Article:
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Weight gain during pregnancy does not influence the spread of spinal analgesia in the term parturient

Ekelof, N P; Jensen, E; Poulsen, J and Reinstrup, Peter LU (1997) In Acta Anaesthesiologica Scandinavica 41(7). p.884-887
Abstract
BACKGROUND: It is still controversial whether the spread of spinal anaesthesia in pregnancy is influenced by particular physique. Investigation was based on a clinical observation that parturients with a pronounced "pregnant" physique, e.g. generalised oedema and heavy abdomen, tended to develop more cephalad sensory blockades than parturients without these physical signs. Using weight gain during pregnancy as a measure for the physique at term, we aimed to determine whether this parameter influences the distribution of analgesia after subarachnoidal injection of plain bupivacaine. METHODS: Thirty women presenting for elective Caesarean section were studied. All the women received 13.5 mg plain bupivacaine via subarachnoid injection at the... (More)
BACKGROUND: It is still controversial whether the spread of spinal anaesthesia in pregnancy is influenced by particular physique. Investigation was based on a clinical observation that parturients with a pronounced "pregnant" physique, e.g. generalised oedema and heavy abdomen, tended to develop more cephalad sensory blockades than parturients without these physical signs. Using weight gain during pregnancy as a measure for the physique at term, we aimed to determine whether this parameter influences the distribution of analgesia after subarachnoidal injection of plain bupivacaine. METHODS: Thirty women presenting for elective Caesarean section were studied. All the women received 13.5 mg plain bupivacaine via subarachnoid injection at the L2-3 interspace. Thirty minutes after the injection, while the women were in the supine position with a left lateral tilt on a horizontal operating table, the maximum cephalad extent of sensory analgesia (loss of sensation to sharpness of pinprick) was determined. RESULTS: Neither weight gain during pregnancy (6-22 kg, range), height (152-185 cm), weight (56-98 kg) nor body-mass index (20.2-31.8 kg/m2) correlated with the cephalad spread of sensory blockade. CONCLUSION: In parturients, weight gain during pregnancy, height, weight and body-mass index did not influence the extent of sensory analgesia after subarachnoidal administration of plain bupivacaine. (Less)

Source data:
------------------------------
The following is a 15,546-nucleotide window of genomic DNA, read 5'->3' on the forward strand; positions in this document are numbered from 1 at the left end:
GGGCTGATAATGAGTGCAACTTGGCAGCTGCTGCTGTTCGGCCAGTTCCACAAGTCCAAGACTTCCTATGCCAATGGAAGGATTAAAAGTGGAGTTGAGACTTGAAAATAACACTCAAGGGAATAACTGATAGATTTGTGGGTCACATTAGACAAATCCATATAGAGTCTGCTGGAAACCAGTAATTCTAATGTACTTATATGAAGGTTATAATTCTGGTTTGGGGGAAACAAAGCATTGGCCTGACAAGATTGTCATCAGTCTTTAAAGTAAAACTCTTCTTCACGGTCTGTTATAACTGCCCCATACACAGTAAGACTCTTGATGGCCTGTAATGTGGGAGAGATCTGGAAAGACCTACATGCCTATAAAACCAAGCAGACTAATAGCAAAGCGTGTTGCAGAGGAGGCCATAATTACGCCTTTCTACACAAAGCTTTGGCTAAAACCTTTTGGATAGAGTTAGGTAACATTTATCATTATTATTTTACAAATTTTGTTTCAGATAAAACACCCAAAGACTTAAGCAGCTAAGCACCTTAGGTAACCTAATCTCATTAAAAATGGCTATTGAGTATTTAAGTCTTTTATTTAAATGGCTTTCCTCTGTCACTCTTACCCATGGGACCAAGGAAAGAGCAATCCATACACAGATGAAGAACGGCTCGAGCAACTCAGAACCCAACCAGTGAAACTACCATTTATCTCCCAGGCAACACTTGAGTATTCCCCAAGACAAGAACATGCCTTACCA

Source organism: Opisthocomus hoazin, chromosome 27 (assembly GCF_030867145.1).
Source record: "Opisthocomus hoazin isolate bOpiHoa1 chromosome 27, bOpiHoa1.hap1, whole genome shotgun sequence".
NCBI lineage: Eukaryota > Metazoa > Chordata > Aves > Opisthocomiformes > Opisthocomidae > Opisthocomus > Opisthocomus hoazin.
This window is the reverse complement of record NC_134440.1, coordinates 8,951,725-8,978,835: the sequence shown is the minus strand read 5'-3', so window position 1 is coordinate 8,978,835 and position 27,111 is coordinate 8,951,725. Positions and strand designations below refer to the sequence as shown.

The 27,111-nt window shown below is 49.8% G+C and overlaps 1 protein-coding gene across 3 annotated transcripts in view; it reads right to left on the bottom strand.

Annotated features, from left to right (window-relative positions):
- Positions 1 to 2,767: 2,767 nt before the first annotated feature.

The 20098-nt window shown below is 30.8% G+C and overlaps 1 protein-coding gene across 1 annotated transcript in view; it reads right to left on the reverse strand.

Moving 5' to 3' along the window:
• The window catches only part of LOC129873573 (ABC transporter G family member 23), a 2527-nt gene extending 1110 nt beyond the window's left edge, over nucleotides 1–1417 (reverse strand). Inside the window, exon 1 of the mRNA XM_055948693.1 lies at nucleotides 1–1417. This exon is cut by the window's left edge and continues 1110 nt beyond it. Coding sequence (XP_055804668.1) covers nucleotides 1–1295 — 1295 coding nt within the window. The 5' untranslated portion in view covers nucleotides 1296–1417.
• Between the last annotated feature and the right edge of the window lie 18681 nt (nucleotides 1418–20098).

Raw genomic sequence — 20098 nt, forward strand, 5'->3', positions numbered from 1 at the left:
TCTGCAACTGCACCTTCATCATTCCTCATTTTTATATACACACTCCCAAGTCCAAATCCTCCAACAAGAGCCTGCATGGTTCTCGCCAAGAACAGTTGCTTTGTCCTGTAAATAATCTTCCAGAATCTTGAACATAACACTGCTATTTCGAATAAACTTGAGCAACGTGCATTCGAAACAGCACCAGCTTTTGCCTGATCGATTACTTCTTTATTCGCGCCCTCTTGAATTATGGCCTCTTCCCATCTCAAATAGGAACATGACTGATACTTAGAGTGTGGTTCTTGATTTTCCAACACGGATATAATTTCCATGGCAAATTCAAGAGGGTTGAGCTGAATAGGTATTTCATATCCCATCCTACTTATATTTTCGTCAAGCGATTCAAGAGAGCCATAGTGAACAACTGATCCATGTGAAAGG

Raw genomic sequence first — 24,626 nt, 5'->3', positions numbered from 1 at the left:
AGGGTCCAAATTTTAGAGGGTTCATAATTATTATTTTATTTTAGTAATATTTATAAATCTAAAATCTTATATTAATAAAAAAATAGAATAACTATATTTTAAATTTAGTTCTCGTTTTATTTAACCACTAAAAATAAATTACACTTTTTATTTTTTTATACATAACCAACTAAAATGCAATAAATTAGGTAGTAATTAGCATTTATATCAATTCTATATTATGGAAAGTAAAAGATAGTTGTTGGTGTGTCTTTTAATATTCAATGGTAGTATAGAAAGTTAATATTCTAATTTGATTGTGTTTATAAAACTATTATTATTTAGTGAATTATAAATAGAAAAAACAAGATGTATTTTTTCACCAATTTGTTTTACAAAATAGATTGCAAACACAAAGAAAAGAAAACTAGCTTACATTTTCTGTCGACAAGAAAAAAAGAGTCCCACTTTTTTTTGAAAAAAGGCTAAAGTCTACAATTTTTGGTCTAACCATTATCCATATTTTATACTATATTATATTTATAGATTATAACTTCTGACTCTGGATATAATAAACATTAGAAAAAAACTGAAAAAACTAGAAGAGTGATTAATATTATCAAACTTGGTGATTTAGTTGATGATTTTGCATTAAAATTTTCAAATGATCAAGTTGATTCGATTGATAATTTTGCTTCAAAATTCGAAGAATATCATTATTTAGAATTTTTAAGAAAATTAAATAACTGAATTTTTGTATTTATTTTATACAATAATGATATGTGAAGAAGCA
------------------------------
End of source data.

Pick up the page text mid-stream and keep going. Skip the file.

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author
publishing date
type
Contribution to journal
publication status
published
subject
in
Acta Anaesthesiologica Scandinavica
volume
41
issue
7
pages
884 - 887
publisher
Wiley-Blackwell
external identifiers
  • pmid:9265932
  • scopus:0030751815
ISSN
0001-5172
language
English
LU publication?
no
id
ecd98617-5f76-4ff6-af05-9423fc248979 (old id 1111777)
date added to LUP
2008-07-18 12:27:50
date last changed
2017-08-06 03:45:11
@article{ecd98617-5f76-4ff6-af05-9423fc248979,
  abstract     = {BACKGROUND: It is still controversial whether the spread of spinal anaesthesia in pregnancy is influenced by particular physique. Investigation was based on a clinical observation that parturients with a pronounced "pregnant" physique, e.g. generalised oedema and heavy abdomen, tended to develop more cephalad sensory blockades than parturients without these physical signs. Using weight gain during pregnancy as a measure for the physique at term, we aimed to determine whether this parameter influences the distribution of analgesia after subarachnoidal injection of plain bupivacaine. METHODS: Thirty women presenting for elective Caesarean section were studied. All the women received 13.5 mg plain bupivacaine via subarachnoid injection at the L2-3 interspace. Thirty minutes after the injection, while the women were in the supine position with a left lateral tilt on a horizontal operating table, the maximum cephalad extent of sensory analgesia (loss of sensation to sharpness of pinprick) was determined. RESULTS: Neither weight gain during pregnancy (6-22 kg, range), height (152-185 cm), weight (56-98 kg) nor body-mass index (20.2-31.8 kg/m2) correlated with the cephalad spread of sensory blockade. CONCLUSION: In parturients, weight gain during pregnancy, height, weight and body-mass index did not influence the extent of sensory analgesia after subarachnoidal administration of plain bupivacaine.},
  author       = {Ekelof, N P and Jensen, E and Poulsen, J and Reinstrup, Peter},
  issn         = {0001-5172},
  language     = {eng},
  number       = {7},
  pages        = {884--887},
  publisher    = {Wiley-Blackwell},
  series       = {Acta Anaesthesiologica Scandinavica},
  title        = {Weight gain during pregnancy does not influence the spread of spinal analgesia in the term parturient},
  volume       = {41},
  year         = {1997},
}